It would be fatuous to argue that every argument for Christianity can find its most fundamental basis in fear; however, two of the more pernicious and frivolous of these arguments certainly do rely on fear as a supporting framework. First, the well-known Pascal’s Wager is, at its core, an appeal to fear. The argument goes something like this: if God does not exist, a Christian loses nothing by believing in Him; both atheists and Christians simply cease to be at the moment of death. If, however, God does exist, then atheists have an awful lot to lose, with an eternity of hell stretching ominously before them. Christians, of course, can look forward to a wonderful eternity in heaven.
Christianity is superior to atheism
Therefore, game theory kicks in, and Christianity is superior to atheism because it risks the least. At worst, a Christian and an atheist will both end up in a state of nonexistence. However, the atheist could only have a much worse lot than this, and a Christian’s position can only get better from this starting point, so it makes sense to believe in God.
In essence, Pascal’s Wager uses the threat and fear of eternal damnation and torture to threaten atheists into hedging their bets and throwing in with Christianity. Beyond the simple fear-mongering of this, there are several problems with the proposition. First, it asks people not to pursue the mysteries of the universe courageously or honestly. It teaches that because one might have a better shot at enjoying the time they spend dead, they should cease any evidentiary or rational inquiry into the universe and merely “take the offer of the highest bidder.” This is no more a portal to the truth than is pointing randomly at a spot on the globe and calling it Africa is a portal to understanding geography. The other major problem is that it assumes a remarkably stupid deity. What sort of omniscient being would fail to see through the veil of someone who “believes” merely to procure a proffered reward? Either a foolish one or one who just doesn’t care about real honesty.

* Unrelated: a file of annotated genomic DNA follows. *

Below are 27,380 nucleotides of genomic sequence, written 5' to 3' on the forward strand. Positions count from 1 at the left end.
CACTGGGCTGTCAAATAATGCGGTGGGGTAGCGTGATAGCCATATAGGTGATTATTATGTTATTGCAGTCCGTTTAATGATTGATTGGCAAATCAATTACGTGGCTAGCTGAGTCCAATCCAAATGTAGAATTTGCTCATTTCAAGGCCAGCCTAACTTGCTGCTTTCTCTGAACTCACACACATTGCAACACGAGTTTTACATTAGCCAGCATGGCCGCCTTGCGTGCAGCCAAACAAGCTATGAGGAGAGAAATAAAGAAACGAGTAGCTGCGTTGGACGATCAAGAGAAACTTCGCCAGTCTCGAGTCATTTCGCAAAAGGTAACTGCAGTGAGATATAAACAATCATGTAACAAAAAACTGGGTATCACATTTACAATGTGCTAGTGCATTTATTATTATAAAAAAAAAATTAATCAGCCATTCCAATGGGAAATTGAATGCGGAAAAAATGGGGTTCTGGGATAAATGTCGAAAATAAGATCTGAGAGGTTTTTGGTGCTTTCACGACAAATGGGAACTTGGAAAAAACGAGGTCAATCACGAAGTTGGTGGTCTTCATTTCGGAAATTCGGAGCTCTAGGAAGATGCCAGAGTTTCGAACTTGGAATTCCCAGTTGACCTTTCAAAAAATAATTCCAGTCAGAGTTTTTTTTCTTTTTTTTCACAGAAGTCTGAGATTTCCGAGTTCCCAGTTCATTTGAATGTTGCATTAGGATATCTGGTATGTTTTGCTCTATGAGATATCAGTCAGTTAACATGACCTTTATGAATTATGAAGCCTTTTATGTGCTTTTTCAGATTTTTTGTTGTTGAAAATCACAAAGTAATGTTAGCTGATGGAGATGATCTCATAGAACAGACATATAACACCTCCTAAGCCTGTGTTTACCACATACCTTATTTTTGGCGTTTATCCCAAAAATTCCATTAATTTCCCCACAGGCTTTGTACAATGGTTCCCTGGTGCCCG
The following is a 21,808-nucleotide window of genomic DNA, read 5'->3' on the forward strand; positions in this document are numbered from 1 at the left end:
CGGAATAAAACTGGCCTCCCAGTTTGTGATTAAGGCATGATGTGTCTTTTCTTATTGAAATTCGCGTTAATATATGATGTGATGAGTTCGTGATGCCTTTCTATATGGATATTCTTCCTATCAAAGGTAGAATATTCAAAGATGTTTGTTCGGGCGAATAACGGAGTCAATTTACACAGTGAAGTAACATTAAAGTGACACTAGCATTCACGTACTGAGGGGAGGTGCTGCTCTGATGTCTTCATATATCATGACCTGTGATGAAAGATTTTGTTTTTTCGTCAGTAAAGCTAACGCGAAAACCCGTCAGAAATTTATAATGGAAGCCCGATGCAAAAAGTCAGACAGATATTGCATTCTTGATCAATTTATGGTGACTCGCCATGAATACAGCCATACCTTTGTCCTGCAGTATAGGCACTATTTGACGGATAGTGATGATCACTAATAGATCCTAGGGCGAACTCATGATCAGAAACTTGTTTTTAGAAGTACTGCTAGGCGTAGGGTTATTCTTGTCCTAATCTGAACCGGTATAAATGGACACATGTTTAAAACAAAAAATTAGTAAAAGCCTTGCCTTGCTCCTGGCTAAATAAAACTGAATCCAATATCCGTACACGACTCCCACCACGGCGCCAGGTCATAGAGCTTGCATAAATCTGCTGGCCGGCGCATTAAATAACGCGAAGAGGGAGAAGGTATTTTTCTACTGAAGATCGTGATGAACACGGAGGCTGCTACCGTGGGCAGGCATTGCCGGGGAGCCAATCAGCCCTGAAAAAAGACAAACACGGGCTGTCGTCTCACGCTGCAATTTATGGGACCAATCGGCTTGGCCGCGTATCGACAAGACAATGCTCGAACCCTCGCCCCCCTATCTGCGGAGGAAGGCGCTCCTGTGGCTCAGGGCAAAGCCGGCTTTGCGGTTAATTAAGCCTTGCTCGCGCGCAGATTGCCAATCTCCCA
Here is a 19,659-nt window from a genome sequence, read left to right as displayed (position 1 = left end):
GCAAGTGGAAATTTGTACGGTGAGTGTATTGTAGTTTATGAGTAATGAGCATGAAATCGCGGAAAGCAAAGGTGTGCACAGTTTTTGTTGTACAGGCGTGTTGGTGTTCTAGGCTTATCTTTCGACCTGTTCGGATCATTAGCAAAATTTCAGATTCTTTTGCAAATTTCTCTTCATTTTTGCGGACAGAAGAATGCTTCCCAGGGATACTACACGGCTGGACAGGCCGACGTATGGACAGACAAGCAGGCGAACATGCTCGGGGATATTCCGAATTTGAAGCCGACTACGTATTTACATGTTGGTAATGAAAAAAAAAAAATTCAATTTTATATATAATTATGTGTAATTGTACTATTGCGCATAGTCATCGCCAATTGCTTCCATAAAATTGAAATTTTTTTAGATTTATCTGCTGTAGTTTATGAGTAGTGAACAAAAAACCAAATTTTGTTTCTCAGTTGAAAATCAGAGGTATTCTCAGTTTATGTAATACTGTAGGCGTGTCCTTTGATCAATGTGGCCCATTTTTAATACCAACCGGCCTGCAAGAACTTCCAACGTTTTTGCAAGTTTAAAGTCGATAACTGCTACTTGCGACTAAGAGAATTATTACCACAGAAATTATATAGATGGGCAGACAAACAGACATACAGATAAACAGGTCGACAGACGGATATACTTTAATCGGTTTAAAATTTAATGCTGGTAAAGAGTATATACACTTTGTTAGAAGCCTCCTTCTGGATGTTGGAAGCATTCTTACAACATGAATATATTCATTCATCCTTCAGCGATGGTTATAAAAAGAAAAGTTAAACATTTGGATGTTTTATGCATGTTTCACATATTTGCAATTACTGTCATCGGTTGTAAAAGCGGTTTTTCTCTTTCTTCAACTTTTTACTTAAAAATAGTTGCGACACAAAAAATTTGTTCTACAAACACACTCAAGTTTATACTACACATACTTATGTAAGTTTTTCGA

The other major fear-based argument for Christianity involves the deathbeds of atheists.
Oftentimes, when a nonbeliever is severely ill, the faithful will begin to circle like vultures around a corpse. They disturb the final, often uncomfortable or even terror-stricken, hours of their victims to entreat them to “see the light.” They threaten the horror and fear of eternal hell, and they generally do their (perhaps unintended) best to terrify the sick into turning their backs on the reasoned beliefs of a lifetime.
An analogy will shed some light on what a despicable sort of action this is. Imagine an atheist visiting the sickbeds of Christians and making sure that they hear that their final comforts and hopes for eternal life are nothing but fantasy. What a cruelty that would be! And what a cruelty it is when the opposite is done to atheists by Christians. The final, scared hours are no time for debate of theology. That’s what life is for, not death.